“The first principle is that you must not fool yourself and you are the easiest person to fool.” – Richard Feynman
Clear, dispassionate thinking and the analysis that flows from it are crucial to all speculative endeavors. It is essential that we embrace ambiguity and sit comfortably with it in order to make good betting decisions.
Unfortunately, this is an uphill battle. Both the traditional schooling system and (more importantly) our own hardwired human deficiencies hinder our ability to do this effortlessly. In this chapter we’re going to discuss how to get past instinctive tribalism, embrace uncertainty, and begin a process of becoming better speculators (bettors) by becoming less sure of what we know.
Betting successfully requires a certain mastery of self that transcends our most common instincts.
Because we are playing a game against other market participants – and one of the most enduring edges in any competitive marketplace is that humans in large groups are reliably insane. We can take advantage of behavioral biases for betting profits, but only if we can prevent (or reduce) the same cognitive errors from arising in our own thinking. Most market participants have the capacity for rational action, but tend not to take it. The effect is magnified in groups. Those poor decisions can be our gain – but only if we play our cards right. It turns out that becomes exponentially harder to do when we cling to our desire for certainty.
Be Open, Stay Rational
I’m going to guess that you probably have some strongly-held opinions.
These opinions form part of the basis of your identity and guide your brain through shortcuts about how to quickly interpret the information your senses receive. These are known as heuristics. The part we’re most interested in, though, is how these opinions actually become a focal point to be confirmed by new information rather than a byproduct.
Consider for a moment how a lawyer builds a case. Both opposing sides start with the same set of facts (roughly) and potential ambiguities. Each side begins with the position or outcome they are advocating for and works backwards through the facts to produce the sequential trail leading to their preferred judicial finding. This is how most people also interpret new information they encounter – they use it to confirm ideas or opinions they already have.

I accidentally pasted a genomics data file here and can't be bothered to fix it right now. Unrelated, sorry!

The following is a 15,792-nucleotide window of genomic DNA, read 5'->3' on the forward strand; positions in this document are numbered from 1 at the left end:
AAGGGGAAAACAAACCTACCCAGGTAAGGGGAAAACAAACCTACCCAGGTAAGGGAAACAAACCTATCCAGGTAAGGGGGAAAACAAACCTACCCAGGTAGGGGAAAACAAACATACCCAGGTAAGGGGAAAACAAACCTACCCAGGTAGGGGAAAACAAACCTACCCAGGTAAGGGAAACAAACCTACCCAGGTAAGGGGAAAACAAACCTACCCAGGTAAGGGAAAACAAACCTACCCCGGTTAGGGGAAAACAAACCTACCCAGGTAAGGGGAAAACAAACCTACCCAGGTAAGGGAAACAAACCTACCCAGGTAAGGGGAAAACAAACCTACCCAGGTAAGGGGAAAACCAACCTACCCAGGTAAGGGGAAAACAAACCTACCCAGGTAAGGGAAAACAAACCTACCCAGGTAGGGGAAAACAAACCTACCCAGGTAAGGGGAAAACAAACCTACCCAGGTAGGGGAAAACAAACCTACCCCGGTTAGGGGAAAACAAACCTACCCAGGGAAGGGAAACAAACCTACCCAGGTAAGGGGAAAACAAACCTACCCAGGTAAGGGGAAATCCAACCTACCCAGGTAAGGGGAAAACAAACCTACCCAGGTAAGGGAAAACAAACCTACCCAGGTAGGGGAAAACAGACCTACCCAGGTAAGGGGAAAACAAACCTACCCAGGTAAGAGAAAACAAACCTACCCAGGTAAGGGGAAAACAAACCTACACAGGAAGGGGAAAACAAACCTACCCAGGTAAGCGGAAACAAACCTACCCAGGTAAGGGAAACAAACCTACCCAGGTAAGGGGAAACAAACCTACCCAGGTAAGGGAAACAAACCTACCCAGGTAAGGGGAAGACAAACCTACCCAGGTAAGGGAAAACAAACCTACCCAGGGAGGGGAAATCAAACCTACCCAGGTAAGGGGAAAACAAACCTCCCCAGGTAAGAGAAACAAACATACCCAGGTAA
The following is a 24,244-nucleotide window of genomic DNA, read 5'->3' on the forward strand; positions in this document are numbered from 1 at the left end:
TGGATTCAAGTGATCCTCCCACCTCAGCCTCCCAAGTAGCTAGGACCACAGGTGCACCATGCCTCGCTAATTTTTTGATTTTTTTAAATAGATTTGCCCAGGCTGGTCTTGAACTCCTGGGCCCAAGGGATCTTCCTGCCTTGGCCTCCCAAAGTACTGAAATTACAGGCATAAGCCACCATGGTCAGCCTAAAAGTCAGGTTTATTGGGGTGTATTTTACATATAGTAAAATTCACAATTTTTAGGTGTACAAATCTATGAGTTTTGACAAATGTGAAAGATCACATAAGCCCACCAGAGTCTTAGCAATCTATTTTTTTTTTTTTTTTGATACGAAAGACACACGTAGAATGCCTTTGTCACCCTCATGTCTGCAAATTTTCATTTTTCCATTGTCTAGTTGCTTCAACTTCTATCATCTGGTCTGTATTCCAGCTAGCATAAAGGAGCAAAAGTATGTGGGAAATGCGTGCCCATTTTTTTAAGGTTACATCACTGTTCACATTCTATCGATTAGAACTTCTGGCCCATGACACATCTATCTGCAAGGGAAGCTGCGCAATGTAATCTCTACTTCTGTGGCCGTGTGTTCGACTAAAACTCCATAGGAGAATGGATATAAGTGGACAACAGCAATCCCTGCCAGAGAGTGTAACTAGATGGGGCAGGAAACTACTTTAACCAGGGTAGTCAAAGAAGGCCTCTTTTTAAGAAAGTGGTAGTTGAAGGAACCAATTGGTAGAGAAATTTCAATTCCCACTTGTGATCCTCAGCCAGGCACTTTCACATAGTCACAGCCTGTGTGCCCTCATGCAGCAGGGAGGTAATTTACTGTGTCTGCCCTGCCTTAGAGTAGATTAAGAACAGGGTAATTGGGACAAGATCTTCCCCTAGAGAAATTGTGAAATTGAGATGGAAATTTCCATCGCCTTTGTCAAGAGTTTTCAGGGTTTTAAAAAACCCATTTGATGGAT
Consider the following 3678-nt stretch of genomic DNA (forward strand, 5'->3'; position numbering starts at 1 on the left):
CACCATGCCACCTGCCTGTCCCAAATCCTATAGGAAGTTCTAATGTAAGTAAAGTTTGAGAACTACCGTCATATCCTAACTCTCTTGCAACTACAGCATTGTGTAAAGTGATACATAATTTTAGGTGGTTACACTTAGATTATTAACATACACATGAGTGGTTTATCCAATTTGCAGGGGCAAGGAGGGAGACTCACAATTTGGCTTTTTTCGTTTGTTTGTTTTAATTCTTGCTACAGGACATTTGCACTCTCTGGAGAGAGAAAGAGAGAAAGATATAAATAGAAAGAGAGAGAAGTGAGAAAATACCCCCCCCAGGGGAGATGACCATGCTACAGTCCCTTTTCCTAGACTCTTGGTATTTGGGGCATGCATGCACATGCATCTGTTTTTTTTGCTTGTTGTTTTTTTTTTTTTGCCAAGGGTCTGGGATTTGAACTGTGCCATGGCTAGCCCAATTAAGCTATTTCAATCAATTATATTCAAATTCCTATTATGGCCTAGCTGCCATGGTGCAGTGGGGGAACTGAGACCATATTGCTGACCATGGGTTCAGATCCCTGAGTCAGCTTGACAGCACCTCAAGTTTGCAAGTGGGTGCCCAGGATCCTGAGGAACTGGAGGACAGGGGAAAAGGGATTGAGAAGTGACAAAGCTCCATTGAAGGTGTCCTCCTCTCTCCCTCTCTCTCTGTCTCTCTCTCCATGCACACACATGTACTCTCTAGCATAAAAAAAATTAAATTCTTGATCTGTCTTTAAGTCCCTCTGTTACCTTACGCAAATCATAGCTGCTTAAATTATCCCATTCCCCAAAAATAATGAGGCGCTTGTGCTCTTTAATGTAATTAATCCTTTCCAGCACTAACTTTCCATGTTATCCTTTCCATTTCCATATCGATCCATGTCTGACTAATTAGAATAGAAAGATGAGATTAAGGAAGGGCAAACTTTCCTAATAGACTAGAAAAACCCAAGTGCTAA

We know this phenomenon as confirmation bias. This may win you some trials in a courtroom, but will lead you to spectacular disaster when betting against other people. If you only see what you want to see, new information can only serve to push you in the wrong direction and will not assist you in developing a sharper assessment than your competition.
The first key of interpreting new information clearly is therefore to not have such strongly held opinions – or to at least be able to suspend them long enough to make a rational assessment.
You Are Not Your Priors
A lot of people think that they can separate their personal opinions from their betting. I’m not so sure this is the case – frequently personal opinions and speculative analysis have an insidious way of becoming inseparable. Motivation affects perception, as is conveyed by the following Buddhist aphorism:
“When a thief meets a monk, all he sees are his pockets.”
Shedding preemptive motivation is thus one method of seeing things more clearly. It helps to keep you away from the traps that first-order consensus thinking will walk you directly into.
This process isn’t an all-or-nothing situation. Everyone has beliefs and opinions and there is nothing inherently wrong with that. I believe the sun will come up tomorrow. I believe Canada’s income tax policies are overly onerous. I believe Korean fried chicken is the best fried chicken on the planet. The idea is to leave your opinions open to change based on new information and to not hold them so strongly that they become a focal point to be confirmed rather than a byproduct of evidence. You don’t want the confirmation bias engine to be running your mental process.
Basically, be more Bayesian.
What Do You Really Know?
For example, let’s look at my previously stated belief that Canada’s taxation policies are overly onerous. The snap conclusion one might draw from that is that Canada’s taxes are too high and thus “bad.” In fact, that’s a very easy argument to make.
But reality is messy – and there are few easy answers.
Our particular tax policies in Canada fund many beneficial social programs, reduce our Gini index score and prevent the entire economic system from becoming destabilized due to extreme differences in quality of life between the most well-off and the worst. We also happen to know that wealth tends to get centralized into fewer and fewer hands in competitive games, and taxes form a useful counterbalancing mechanism (to some degree) that keeps things functioning.